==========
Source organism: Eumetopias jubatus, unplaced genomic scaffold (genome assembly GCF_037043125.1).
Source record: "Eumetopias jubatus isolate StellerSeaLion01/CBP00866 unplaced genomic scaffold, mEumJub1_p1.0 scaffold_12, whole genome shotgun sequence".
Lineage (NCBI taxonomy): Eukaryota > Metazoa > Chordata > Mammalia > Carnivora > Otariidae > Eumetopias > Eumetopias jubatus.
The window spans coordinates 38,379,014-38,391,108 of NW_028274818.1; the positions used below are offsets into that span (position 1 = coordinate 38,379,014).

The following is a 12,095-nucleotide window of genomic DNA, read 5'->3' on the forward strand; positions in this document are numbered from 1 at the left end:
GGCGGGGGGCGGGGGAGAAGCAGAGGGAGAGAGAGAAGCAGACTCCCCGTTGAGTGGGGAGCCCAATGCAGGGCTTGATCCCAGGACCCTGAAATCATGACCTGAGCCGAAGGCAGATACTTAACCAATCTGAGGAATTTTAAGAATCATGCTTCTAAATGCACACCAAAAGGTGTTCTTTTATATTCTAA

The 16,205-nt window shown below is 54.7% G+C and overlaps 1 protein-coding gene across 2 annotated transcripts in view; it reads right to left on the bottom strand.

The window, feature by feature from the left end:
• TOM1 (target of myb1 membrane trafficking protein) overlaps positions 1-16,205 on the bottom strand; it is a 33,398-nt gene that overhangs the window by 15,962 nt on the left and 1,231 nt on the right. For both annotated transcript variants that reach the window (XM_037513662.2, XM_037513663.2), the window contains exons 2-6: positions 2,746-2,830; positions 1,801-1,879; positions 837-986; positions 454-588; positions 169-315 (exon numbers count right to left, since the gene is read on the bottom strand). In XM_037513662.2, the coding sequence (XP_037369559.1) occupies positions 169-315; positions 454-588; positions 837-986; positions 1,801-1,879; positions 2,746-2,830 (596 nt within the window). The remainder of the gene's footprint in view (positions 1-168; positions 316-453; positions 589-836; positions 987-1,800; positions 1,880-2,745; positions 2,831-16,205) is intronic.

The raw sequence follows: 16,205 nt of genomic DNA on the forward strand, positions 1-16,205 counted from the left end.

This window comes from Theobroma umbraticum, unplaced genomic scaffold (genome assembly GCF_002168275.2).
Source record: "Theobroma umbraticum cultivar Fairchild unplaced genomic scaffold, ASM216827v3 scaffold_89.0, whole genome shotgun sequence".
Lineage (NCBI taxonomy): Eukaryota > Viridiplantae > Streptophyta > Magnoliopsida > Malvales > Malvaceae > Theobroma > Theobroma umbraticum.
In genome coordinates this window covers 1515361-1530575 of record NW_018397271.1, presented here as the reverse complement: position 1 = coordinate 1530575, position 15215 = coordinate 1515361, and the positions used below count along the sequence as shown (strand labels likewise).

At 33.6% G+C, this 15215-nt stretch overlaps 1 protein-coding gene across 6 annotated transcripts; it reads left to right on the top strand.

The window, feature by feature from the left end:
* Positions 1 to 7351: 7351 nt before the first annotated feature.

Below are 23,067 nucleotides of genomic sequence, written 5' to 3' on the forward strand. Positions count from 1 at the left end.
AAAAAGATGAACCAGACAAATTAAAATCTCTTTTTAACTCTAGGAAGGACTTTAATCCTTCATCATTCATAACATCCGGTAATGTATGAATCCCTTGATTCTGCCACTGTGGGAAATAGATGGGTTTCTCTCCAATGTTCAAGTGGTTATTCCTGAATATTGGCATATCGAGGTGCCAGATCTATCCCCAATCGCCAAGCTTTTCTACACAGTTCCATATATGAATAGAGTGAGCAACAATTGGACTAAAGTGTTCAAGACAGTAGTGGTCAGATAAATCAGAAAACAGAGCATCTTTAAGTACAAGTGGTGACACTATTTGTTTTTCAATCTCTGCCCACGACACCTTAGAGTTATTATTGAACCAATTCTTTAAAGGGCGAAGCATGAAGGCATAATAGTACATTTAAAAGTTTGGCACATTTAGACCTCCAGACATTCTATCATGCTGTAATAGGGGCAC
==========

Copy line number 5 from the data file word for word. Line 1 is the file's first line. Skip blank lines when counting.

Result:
The following is a 12,095-nucleotide window of genomic DNA, read 5'->3' on the forward strand; positions in this document are numbered from 1 at the left end: